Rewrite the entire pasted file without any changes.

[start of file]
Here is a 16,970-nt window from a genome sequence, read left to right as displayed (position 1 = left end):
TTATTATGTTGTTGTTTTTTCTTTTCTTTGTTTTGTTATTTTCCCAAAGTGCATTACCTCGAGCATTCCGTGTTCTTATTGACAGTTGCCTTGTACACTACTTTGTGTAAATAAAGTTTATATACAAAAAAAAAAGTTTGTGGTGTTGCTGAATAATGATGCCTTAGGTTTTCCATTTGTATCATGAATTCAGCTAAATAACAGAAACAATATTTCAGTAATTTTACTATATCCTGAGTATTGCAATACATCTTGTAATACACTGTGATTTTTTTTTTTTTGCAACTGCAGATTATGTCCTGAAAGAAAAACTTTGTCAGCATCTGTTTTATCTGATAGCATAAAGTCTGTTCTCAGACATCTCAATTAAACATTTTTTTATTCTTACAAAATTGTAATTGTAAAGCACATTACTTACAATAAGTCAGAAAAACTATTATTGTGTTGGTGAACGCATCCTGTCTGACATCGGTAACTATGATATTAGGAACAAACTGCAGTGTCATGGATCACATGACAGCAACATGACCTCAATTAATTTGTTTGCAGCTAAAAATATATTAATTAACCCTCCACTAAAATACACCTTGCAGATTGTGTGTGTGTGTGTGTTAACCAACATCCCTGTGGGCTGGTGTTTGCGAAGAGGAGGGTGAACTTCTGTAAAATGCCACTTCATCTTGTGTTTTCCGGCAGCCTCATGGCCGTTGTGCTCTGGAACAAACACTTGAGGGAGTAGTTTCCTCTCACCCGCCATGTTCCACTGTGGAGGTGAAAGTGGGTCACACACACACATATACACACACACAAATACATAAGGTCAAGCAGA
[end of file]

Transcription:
Here is a 16,970-nt window from a genome sequence, read left to right as displayed (position 1 = left end):
TTATTATGTTGTTGTTTTTTCTTTTCTTTGTTTTGTTATTTTCCCAAAGTGCATTACCTCGAGCATTCCGTGTTCTTATTGACAGTTGCCTTGTACACTACTTTGTGTAAATAAAGTTTATATACAAAAAAAAAAGTTTGTGGTGTTGCTGAATAATGATGCCTTAGGTTTTCCATTTGTATCATGAATTCAGCTAAATAACAGAAACAATATTTCAGTAATTTTACTATATCCTGAGTATTGCAATACATCTTGTAATACACTGTGATTTTTTTTTTTTTGCAACTGCAGATTATGTCCTGAAAGAAAAACTTTGTCAGCATCTGTTTTATCTGATAGCATAAAGTCTGTTCTCAGACATCTCAATTAAACATTTTTTTATTCTTACAAAATTGTAATTGTAAAGCACATTACTTACAATAAGTCAGAAAAACTATTATTGTGTTGGTGAACGCATCCTGTCTGACATCGGTAACTATGATATTAGGAACAAACTGCAGTGTCATGGATCACATGACAGCAACATGACCTCAATTAATTTGTTTGCAGCTAAAAATATATTAATTAACCCTCCACTAAAATACACCTTGCAGATTGTGTGTGTGTGTGTGTTAACCAACATCCCTGTGGGCTGGTGTTTGCGAAGAGGAGGGTGAACTTCTGTAAAATGCCACTTCATCTTGTGTTTTCCGGCAGCCTCATGGCCGTTGTGCTCTGGAACAAACACTTGAGGGAGTAGTTTCCTCTCACCCGCCATGTTCCACTGTGGAGGTGAAAGTGGGTCACACACACACATATACACACACACAAATACATAAGGTCAAGCAGA